If an act is performed that has no thought behind, it loses its value. In the words of orator and lawyer Robert Green Ingersoll, "Courage without conscience is a wild beast." One should give some thought to an action before acting upon it. Without thought, or "conscience", the action can be untimely and uncontrolled as would a "wild beast." In 1999, two young men went on a shooting rampage at Columbine High School. This rash action, lacking conscience or concept of right and wrong, did not exhibit courage.
Rather, good intentions and motivations should fuel courageous actions. As British author Samuel Johnson states, "Bravery has no place where it can avail nothing." In other words, courage or bravery is worthless and unnecessary if the final outcome cannot be beneficial. For example, the terrorists involved with the September 11th tragedy were not considered to be courageous here in the United States. Their actions caused grief and sorrow. Nothing positive resulted from their actions, so the United States and her allies looked upon this as a cowardly action.
Courage is defined by the motivations and thoughts that exist within the action. If these do not exist, the value of courage is lost. As with the terrorists and the two young men at Columbine, their actions did indeed require nerve. However, they cannot be seen as courageous because of the lack of good motivation and value behind them. Even if one's courageous action does not turn out to be effective, others will know that the right intentions existed. For that, they will recognize true courage.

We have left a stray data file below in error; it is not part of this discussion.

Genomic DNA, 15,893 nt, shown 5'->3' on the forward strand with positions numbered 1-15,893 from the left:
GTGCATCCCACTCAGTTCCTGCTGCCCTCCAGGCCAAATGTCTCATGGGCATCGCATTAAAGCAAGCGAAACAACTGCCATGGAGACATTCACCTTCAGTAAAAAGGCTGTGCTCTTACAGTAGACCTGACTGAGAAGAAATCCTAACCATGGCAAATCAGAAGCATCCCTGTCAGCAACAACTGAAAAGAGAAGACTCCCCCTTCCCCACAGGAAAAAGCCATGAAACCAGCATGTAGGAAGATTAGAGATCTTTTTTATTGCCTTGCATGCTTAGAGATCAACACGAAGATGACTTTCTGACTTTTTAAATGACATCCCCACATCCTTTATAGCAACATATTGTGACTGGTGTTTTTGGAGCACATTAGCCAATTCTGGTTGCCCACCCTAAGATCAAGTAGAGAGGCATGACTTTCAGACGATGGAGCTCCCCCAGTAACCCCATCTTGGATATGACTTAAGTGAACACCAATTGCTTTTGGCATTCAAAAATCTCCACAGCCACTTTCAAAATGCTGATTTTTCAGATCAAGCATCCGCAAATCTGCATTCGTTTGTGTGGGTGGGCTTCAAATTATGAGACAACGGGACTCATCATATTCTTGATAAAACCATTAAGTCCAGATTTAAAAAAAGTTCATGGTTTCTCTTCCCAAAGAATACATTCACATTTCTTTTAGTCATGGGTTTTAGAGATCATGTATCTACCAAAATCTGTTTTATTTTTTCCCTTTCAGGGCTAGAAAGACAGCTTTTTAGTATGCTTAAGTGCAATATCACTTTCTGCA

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Each of these concepts is important in itself, and every one of these virtues is an admirable quality, but when all of them blend together in one person, we discover the value, and power, of chivalry today. Modern-day knights should strive to keep these virtues alive in their own hearts, but, perhaps more importantly, they should work to bring these wonderful qualities out in the people they see every day — at home, in the office, at school or on the street corner. A person who lives by the code of chivalry in today’s world allows everyone to see their best qualities reflected in his or her shining armor.
Reviews were generally positive and a respectable amount of volumes were sold, but it did not become a bestseller until an edition was published in England. By 1896 the novel had gone through nine editions and Crane himself realized he was no longer "a black sheep but a star." A reviewer in the New York Press wrote "one should be forever slow in charging an author with genius, but it must be confessed that The Red Badge of Courage is open to the suspicion of having greater power and originality that can be girdled by the name of talent." Joseph Conrad, the famous author of Heart of Darkness (1899), wrote that Crane had written "a spontaneous piece of work which seems to spurt and flow like a tapped stream from the depths of the writer's being." Some critics, including the writer Ambrose Bierce, attacked the novel for, among other things, being too imaginative, depicting soldiers poorly, and lacking in a coherent plot and grammatical/syntactical purity.